Executive summary

This chapter describes the significant developments in methods and approaches for climate change impact, adaptation and vulnerability (CCIAV) assessment since the Third Assessment Report (TAR). It also introduces some of the scenarios and approaches to scenario construction that are used to characterise future conditions in the studies reported in this volume.

The growth of different approaches to assessing CCIAV has been driven by the need for improved decision analysis.

The recognition that a changing climate must be adapted to has increased the demand for policy-relevant information. The standard climate scenario-driven approach is used in a large proportion of assessments described in this report, but the use of other approaches is increasing. They include assessments of current and future adaptations to climate, adaptive capacity, social vulnerability, multiple stresses, and adaptation in the context of sustainable development. [2.2.1]

Risk management is a useful framework for decisionmaking and its use is expanding rapidly.

The advantages of risk-management methods include the use of formalised methods to manage uncertainty, stakeholder involvement, use of methods for evaluating policy options without being policy prescriptive, integration of different disciplinary approaches, and mainstreaming of climate change concerns into the broader decision-making context. [2.2.6]

Stakeholders bring vital inputs into CCIAV assessments about a range of risks and their management.

In particular, how a group or system can cope with current climate risks provides a solid basis for assessments of future risks. An increasing number of assessments involve, or are conducted by, stakeholders. This establishes credibility and helps to confer 'ownership' of the results, which is a prerequisite for effective risk management. [2.3.2]

The impacts of climate change can be strongly modified by non-climate factors.

Many new studies have applied socio-economic, land-use and technology scenarios at a regional scale derived from the global scenarios developed in the IPCC Special Report on Emissions Scenarios (SRES). Large differences in regional population, income and technological development implied under alternative SRES storylines can produce sharp contrasts in exposure to climate change and in adaptive capacity and vulnerability. Therefore, it is best not to rely on a single characterisation of future conditions. [2.4.6.4,2.4.6.5]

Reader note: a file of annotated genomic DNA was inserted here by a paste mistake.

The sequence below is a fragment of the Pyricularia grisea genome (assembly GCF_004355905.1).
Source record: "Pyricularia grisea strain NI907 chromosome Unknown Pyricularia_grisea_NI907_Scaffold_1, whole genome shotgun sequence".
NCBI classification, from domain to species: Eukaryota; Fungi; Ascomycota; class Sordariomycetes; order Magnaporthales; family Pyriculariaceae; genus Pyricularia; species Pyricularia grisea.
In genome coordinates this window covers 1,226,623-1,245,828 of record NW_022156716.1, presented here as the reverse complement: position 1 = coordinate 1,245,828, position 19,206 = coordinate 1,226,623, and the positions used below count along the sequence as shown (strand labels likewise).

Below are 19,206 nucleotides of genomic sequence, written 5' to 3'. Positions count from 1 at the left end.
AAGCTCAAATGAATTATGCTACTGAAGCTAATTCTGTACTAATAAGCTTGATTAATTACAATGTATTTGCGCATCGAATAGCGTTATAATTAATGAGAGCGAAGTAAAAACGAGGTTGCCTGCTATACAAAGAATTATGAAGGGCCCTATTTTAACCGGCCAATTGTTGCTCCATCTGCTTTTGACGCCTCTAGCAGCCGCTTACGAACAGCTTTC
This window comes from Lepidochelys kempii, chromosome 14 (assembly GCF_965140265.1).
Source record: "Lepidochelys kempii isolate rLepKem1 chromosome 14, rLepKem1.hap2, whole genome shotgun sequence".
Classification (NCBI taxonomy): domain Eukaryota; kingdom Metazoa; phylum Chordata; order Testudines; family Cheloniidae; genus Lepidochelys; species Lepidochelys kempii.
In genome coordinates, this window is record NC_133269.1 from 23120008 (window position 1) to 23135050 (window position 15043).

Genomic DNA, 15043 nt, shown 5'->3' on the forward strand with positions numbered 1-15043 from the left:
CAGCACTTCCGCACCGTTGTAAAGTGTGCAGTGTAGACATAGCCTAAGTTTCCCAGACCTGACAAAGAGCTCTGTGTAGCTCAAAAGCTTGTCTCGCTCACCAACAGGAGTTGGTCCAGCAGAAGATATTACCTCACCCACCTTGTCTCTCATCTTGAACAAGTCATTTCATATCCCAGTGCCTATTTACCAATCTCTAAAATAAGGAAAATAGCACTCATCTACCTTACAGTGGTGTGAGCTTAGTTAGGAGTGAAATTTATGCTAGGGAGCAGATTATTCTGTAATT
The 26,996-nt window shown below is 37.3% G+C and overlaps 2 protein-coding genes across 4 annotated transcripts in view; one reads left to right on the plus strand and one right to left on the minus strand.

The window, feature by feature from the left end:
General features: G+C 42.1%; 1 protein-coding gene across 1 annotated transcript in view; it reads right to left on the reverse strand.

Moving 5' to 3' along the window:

Scenario information is increasingly being developed at a finer geographical resolution for use in CCIAV studies.

A range of downscaling methods have been applied to the SRES storylines, producing new regional scenarios of socio-economic conditions, land use and land cover, atmospheric composition, climate and sea level. Regionalisation methods are increasingly being used to develop high spatial-resolution climate scenarios based on coupled atmosphere-ocean general circulation model (AOGCM) projections. [2.4.6.1 to 2.4.6.5]

Characterisations of the future used in CCIAV studies are evolving to include mitigation scenarios, large-scale singularities, and probabilistic futures.

CCIAV studies assuming mitigated or stabilised futures are beginning to assess the benefits (through impacts ameliorated or avoided) of climate policy decisions. Characterisations of large-scale singularities have been used to assess their potentially severe biophysical and socio-economic consequences. Probabilistic characterisations of future socioeconomic and climate conditions are increasingly becoming available, and probabilities of exceeding predefined thresholds of impact have been more widely estimated. [2.4.6.8, 2.4.7, 2.4.8]

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